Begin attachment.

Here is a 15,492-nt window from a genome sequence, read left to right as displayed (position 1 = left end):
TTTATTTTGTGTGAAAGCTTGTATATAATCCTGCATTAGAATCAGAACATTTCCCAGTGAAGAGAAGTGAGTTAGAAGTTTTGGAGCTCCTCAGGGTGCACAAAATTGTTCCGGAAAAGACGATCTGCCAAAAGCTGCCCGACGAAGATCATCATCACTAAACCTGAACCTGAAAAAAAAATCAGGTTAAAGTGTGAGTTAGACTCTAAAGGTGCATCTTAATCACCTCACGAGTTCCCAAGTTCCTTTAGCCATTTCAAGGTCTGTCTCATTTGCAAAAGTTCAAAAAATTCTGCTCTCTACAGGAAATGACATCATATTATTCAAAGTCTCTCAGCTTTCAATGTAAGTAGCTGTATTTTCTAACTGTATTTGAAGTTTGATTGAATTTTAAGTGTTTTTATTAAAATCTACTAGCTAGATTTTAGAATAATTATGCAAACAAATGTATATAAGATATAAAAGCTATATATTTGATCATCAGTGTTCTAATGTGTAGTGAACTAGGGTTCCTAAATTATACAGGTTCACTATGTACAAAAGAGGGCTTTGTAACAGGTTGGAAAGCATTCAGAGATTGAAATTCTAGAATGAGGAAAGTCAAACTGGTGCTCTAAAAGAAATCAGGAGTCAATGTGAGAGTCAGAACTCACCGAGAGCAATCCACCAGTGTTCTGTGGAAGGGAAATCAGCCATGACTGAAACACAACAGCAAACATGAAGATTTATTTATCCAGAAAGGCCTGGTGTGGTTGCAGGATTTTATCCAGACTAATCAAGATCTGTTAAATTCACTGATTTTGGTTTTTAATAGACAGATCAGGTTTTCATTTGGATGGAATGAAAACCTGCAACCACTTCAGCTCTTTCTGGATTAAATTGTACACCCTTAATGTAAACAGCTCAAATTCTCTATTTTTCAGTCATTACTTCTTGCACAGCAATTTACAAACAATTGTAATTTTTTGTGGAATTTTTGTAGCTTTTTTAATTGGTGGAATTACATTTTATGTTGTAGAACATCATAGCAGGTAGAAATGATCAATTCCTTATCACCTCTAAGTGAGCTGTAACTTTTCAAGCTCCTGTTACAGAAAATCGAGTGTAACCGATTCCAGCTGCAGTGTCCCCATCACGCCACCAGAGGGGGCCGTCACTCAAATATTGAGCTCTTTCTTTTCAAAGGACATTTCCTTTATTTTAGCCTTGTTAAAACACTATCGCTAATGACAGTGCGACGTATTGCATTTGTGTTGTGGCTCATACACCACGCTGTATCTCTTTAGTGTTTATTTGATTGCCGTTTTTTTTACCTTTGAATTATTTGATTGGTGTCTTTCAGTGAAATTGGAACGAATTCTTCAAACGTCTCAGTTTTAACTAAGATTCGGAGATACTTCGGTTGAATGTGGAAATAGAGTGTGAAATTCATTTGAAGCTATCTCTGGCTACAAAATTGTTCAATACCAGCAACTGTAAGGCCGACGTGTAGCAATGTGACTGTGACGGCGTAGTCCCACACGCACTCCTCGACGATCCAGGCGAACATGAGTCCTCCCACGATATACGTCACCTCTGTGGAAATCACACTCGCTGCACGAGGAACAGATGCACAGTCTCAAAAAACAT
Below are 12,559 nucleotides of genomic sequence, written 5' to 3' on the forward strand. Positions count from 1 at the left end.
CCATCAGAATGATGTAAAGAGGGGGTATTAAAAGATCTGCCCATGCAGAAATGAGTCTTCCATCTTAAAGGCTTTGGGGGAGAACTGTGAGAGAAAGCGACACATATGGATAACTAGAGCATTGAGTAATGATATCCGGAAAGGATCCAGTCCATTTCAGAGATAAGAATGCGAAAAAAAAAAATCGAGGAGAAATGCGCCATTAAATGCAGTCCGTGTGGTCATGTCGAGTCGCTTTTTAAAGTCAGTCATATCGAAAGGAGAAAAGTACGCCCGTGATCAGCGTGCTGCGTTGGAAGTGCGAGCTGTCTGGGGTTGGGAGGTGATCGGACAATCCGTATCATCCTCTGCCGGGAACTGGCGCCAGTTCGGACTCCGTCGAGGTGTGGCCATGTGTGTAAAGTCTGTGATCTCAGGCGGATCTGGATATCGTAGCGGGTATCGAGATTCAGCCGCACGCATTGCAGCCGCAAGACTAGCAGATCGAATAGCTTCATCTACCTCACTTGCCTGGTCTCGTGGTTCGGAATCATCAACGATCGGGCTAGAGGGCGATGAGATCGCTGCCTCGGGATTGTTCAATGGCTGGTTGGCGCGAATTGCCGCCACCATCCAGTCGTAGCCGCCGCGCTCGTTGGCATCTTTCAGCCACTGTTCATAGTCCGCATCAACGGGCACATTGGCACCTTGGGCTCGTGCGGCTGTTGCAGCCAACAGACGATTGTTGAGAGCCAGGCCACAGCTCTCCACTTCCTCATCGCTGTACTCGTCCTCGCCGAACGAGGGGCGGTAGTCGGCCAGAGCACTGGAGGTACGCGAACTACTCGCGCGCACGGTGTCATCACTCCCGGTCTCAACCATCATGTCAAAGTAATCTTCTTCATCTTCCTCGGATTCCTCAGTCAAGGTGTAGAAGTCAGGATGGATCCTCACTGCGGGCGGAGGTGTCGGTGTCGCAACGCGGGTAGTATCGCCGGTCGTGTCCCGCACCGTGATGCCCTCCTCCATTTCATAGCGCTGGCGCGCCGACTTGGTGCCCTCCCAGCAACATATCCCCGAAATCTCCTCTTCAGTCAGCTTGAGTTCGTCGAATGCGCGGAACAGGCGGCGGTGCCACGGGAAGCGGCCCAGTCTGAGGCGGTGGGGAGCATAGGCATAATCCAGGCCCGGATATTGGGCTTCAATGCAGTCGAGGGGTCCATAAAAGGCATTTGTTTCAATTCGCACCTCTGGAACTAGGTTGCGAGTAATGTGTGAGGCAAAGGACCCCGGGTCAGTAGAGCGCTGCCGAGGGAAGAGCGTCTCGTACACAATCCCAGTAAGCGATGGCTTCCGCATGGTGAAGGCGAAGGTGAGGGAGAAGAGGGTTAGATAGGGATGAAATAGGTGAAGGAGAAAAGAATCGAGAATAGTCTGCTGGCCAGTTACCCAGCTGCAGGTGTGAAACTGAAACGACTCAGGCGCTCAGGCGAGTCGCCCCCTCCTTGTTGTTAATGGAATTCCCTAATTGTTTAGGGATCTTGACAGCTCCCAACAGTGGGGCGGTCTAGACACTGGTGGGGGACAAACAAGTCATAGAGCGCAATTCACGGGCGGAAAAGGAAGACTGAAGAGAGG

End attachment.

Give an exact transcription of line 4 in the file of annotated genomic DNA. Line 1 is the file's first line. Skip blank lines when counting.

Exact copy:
CCATCAGAATGATGTAAAGAGGGGGTATTAAAAGATCTGCCCATGCAGAAATGAGTCTTCCATCTTAAAGGCTTTGGGGGAGAACTGTGAGAGAAAGCGACACATATGGATAACTAGAGCATTGAGTAATGATATCCGGAAAGGATCCAGTCCATTTCAGAGATAAGAATGCGAAAAAAAAAAATCGAGGAGAAATGCGCCATTAAATGCAGTCCGTGTGGTCATGTCGAGTCGCTTTTTAAAGTCAGTCATATCGAAAGGAGAAAAGTACGCCCGTGATCAGCGTGCTGCGTTGGAAGTGCGAGCTGTCTGGGGTTGGGAGGTGATCGGACAATCCGTATCATCCTCTGCCGGGAACTGGCGCCAGTTCGGACTCCGTCGAGGTGTGGCCATGTGTGTAAAGTCTGTGATCTCAGGCGGATCTGGATATCGTAGCGGGTATCGAGATTCAGCCGCACGCATTGCAGCCGCAAGACTAGCAGATCGAATAGCTTCATCTACCTCACTTGCCTGGTCTCGTGGTTCGGAATCATCAACGATCGGGCTAGAGGGCGATGAGATCGCTGCCTCGGGATTGTTCAATGGCTGGTTGGCGCGAATTGCCGCCACCATCCAGTCGTAGCCGCCGCGCTCGTTGGCATCTTTCAGCCACTGTTCATAGTCCGCATCAACGGGCACATTGGCACCTTGGGCTCGTGCGGCTGTTGCAGCCAACAGACGATTGTTGAGAGCCAGGCCACAGCTCTCCACTTCCTCATCGCTGTACTCGTCCTCGCCGAACGAGGGGCGGTAGTCGGCCAGAGCACTGGAGGTACGCGAACTACTCGCGCGCACGGTGTCATCACTCCCGGTCTCAACCATCATGTCAAAGTAATCTTCTTCATCTTCCTCGGATTCCTCAGTCAAGGTGTAGAAGTCAGGATGGATCCTCACTGCGGGCGGAGGTGTCGGTGTCGCAACGCGGGTAGTATCGCCGGTCGTGTCCCGCACCGTGATGCCCTCCTCCATTTCATAGCGCTGGCGCGCCGACTTGGTGCCCTCCCAGCAACATATCCCCGAAATCTCCTCTTCAGTCAGCTTGAGTTCGTCGAATGCGCGGAACAGGCGGCGGTGCCACGGGAAGCGGCCCAGTCTGAGGCGGTGGGGAGCATAGGCATAATCCAGGCCCGGATATTGGGCTTCAATGCAGTCGAGGGGTCCATAAAAGGCATTTGTTTCAATTCGCACCTCTGGAACTAGGTTGCGAGTAATGTGTGAGGCAAAGGACCCCGGGTCAGTAGAGCGCTGCCGAGGGAAGAGCGTCTCGTACACAATCCCAGTAAGCGATGGCTTCCGCATGGTGAAGGCGAAGGTGAGGGAGAAGAGGGTTAGATAGGGATGAAATAGGTGAAGGAGAAAAGAATCGAGAATAGTCTGCTGGCCAGTTACCCAGCTGCAGGTGTGAAACTGAAACGACTCAGGCGCTCAGGCGAGTCGCCCCCTCCTTGTTGTTAATGGAATTCCCTAATTGTTTAGGGATCTTGACAGCTCCCAACAGTGGGGCGGTCTAGACACTGGTGGGGGACAAACAAGTCATAGAGCGCAATTCACGGGCGGAAAAGGAAGACTGAAGAGAGG